In traditional wedding ceremonies in English we used to say "to be my lawfully wedded wife". If I live with a woman for several years and introduce her as my wife she is my wife in many states in the U.S. She would be called my "common-law wife". But we were not legally wedded. No one officiated over a ceremony or signed a wedding license or had witnesses to the event. So it is possible for her to be my wife, and even my wife according to the law, but not my lawfully wedded wife. In short, I can have a wife without a wedding.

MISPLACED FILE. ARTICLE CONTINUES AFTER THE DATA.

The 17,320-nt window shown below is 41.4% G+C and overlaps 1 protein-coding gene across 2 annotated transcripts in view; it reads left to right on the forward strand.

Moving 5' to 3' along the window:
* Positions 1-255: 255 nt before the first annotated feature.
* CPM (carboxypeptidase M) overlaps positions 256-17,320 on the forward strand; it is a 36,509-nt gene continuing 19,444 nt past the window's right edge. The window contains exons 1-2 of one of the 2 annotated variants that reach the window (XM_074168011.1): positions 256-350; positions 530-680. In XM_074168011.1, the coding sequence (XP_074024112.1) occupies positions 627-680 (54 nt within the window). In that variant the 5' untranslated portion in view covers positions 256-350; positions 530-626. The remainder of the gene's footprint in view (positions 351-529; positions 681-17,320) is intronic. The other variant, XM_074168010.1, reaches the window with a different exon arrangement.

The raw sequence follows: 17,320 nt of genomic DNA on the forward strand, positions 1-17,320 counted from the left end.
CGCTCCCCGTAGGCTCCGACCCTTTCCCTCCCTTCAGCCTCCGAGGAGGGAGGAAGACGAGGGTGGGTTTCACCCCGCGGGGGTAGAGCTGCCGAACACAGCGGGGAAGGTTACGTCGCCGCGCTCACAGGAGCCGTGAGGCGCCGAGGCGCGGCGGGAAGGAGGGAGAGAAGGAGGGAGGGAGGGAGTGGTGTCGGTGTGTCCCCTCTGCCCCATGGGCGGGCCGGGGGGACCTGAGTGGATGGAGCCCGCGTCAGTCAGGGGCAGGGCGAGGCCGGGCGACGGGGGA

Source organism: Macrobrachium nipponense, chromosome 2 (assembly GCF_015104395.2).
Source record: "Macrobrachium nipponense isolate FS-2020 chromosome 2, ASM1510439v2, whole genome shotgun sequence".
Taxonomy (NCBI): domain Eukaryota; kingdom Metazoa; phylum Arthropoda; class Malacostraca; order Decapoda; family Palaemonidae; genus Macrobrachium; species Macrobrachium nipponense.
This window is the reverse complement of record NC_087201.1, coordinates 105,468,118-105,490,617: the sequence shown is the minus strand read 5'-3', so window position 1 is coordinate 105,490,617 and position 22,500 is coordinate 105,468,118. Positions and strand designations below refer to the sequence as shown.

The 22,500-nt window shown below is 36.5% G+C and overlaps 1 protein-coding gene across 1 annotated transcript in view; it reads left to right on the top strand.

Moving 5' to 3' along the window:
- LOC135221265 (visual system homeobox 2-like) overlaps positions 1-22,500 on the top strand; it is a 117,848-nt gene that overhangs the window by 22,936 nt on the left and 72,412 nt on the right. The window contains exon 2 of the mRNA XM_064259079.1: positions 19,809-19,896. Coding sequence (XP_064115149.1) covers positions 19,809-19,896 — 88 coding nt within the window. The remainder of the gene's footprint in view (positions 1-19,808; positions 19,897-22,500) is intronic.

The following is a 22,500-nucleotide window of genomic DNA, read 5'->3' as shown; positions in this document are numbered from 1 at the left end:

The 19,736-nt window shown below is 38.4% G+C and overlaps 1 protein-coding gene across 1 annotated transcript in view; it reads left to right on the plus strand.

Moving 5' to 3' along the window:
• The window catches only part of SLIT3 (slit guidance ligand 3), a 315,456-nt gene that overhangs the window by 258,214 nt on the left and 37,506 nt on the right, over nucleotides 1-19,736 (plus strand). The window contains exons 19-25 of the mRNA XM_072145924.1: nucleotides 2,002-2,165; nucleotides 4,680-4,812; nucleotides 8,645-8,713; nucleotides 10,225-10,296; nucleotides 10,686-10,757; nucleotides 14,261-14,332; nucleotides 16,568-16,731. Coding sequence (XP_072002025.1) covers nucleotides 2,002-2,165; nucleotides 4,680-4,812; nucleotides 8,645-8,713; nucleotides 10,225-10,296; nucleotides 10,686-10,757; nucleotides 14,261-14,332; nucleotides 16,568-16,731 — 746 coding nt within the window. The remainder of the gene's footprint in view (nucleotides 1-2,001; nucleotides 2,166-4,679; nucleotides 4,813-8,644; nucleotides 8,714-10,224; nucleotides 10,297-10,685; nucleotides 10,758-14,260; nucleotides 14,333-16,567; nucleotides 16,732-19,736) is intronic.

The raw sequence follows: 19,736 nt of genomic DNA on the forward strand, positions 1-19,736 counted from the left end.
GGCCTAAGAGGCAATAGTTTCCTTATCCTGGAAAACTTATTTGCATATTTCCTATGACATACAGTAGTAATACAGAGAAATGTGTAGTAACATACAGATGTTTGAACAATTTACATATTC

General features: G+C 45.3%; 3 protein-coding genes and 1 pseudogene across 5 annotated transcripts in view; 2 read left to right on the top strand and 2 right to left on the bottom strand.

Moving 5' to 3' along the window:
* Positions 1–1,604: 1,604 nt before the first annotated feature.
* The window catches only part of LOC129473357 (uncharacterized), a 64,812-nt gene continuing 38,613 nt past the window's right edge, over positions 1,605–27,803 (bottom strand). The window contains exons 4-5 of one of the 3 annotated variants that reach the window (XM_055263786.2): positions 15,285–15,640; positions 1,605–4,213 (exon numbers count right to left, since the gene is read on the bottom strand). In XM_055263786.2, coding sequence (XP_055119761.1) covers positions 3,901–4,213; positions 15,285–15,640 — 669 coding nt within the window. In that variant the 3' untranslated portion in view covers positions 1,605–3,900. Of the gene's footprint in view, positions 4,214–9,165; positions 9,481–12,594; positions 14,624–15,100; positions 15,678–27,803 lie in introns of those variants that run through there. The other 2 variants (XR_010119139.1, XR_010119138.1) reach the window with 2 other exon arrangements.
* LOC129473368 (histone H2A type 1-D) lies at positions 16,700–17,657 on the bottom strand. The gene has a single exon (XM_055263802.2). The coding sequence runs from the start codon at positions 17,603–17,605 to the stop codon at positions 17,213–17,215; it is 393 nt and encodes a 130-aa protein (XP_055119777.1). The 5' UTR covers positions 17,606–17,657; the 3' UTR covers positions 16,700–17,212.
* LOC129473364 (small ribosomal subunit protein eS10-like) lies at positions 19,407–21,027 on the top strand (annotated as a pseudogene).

The other distinction that we encounter here is when there is a customary marriage ceremony, but the legal aspects of marriage (getting licences, celebrants, paperwork) have been omitted. The woman would then be a 'customary wife'. If someone had a wife that he married legally and another one whom he just underwent a customary ceremony with, I would say that the one he married legally was his 'legal wife', 'lawful wife' or 'lawfully wedded wife'. 'Wedded' just tells me that a ceremony was undergone, whether it was a legally recognised one or not.